> the rationale that makes them confident that this is only a single atom

Nothing photographic, as I understand it. The atom is positively charged, and is suspended in ultra-high vacuum by electric fields. Effectively they're "weighing" it, by measuring the total charge of whatever is suspended, and knowing (from the ionization energy?) the charge on one atom.

It should be noted that this is similar to how Millikan first measured the electron charge back in 1909.

Isn't hard to figure out when you've only got one ion in the trap: https://www.physik.hu-berlin.de/de/nano/lehre/quantenoptik09...

Heck, you can line up ions in a row and take pictures of those if you'd like.

Just because my previous comment is now gone: It's nice to mark PDFs

It's nice to have PDFs mark themselves as such...

Basically the atom is glowing. Not very brightly, but enough so that the camera can see it.

The human eye after all can see a single photon. A single atom can emit a single photon, so it's not such a stretch.

They only put 1 atom there, and it's in vacuum. It can't be anything else because of that :)

I'm guessing there are at least two layers of glass between that atom and the sensor. Not really specific to this (excellent) picture, but I imagine that avoiding distortion due to the glass or smudges on the glass must be a huge part of high magnification photography. The whole light from a single atom part just makes it more amazing how clean and clear that window is...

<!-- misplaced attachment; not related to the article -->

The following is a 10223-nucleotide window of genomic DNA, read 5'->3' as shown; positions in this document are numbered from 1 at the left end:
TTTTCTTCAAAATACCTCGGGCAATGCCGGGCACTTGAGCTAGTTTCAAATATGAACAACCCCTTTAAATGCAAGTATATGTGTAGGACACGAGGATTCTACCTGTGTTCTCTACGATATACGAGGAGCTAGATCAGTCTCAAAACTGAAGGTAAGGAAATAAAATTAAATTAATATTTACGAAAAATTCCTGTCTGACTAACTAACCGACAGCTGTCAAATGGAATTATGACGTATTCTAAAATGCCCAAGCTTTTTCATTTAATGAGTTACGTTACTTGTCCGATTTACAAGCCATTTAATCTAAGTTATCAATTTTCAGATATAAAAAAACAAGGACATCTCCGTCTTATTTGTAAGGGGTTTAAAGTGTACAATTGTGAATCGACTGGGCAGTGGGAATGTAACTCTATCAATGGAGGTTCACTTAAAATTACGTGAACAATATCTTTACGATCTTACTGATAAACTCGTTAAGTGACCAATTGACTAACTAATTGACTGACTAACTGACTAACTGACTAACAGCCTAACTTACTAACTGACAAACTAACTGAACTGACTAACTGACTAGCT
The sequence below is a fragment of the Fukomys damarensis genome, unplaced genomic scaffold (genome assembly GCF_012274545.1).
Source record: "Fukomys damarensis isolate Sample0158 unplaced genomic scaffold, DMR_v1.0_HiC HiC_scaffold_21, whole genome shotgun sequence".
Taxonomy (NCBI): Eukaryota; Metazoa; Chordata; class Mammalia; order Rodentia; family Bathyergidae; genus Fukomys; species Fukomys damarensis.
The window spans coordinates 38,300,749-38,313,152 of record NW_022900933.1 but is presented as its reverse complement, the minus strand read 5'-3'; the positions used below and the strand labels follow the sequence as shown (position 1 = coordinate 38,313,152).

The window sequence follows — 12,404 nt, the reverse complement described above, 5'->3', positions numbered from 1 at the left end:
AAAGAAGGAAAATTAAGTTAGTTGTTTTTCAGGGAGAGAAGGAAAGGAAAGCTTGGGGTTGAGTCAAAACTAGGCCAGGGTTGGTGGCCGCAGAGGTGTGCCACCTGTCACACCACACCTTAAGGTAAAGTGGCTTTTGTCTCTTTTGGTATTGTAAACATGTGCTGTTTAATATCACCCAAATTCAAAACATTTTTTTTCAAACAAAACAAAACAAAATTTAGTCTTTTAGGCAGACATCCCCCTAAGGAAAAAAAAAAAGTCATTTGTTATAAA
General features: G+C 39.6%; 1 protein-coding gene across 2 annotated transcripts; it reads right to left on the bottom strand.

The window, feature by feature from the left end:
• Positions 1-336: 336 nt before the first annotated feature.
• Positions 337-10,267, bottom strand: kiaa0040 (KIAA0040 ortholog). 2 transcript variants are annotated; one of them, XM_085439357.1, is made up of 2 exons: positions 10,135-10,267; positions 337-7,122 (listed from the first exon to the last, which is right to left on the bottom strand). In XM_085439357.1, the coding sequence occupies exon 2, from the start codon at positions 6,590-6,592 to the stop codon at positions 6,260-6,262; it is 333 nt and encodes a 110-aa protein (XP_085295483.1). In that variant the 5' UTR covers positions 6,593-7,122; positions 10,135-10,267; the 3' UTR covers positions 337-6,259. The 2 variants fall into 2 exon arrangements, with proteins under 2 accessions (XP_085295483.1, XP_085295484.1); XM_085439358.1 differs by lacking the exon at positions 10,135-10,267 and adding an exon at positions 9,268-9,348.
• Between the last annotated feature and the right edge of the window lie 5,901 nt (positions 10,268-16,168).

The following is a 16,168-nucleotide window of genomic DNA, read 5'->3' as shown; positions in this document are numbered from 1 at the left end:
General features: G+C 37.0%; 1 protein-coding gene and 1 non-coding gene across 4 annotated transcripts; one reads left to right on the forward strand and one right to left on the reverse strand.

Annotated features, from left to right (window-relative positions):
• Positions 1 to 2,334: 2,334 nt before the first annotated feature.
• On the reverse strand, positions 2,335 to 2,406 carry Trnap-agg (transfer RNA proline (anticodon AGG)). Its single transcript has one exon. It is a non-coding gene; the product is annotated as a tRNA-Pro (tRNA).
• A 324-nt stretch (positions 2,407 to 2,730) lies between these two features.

The article makes it sounds like the photographer already knew he could trap one atom, before taking the picture.

My guess would be, as this is an electromagnetic trap, that two such ions would repel each other and the well is set to be shallow enough that at most one ion can remain inside.

When blasting light in every direction, does it really matter how small the source is? As long as those photons hit your eye, you can see the object.

Ah, missed that. Thanks :)

Years ago, someone created a similar picture with a single atomic nucleus. I'd like to find it again.

Normally, nuclear transitions are invisibly-high energies. X-ray and gamma. But a couple of nuclei have multi-step spin isomer decays (or was it shape isomer?). One step of which is visible. So someone trapped and fully stripped a nucleus, and bombarded it to visibility. Naked-eye visibility. And took a picture. Of vacuum vessel window, with a green(?) fluorescence dot.

I saw that picture years ago. Likely a cover photo on something.

I would very much like to find it again. For use in educational content. A lot of time has been spent looking for it, both by myself, and a couple of MIT science librarians. If anyone has a clue, I'd very much appreciate it. Here is a mockup[1] I gimped for user testing.

Why use it in education? To make the concept of atoms more concrete. Atomic electrons are too small (and slow and fragile) to see with your naked eye. But (a couple of) nuclei you can (under hard-to-contrive conditions). Absent concrete, students build their understanding of materials on muddy misconceptions. For example, one failure-mode in teaching high-school stoichiometry, is students not thinking of atoms as real physical objects.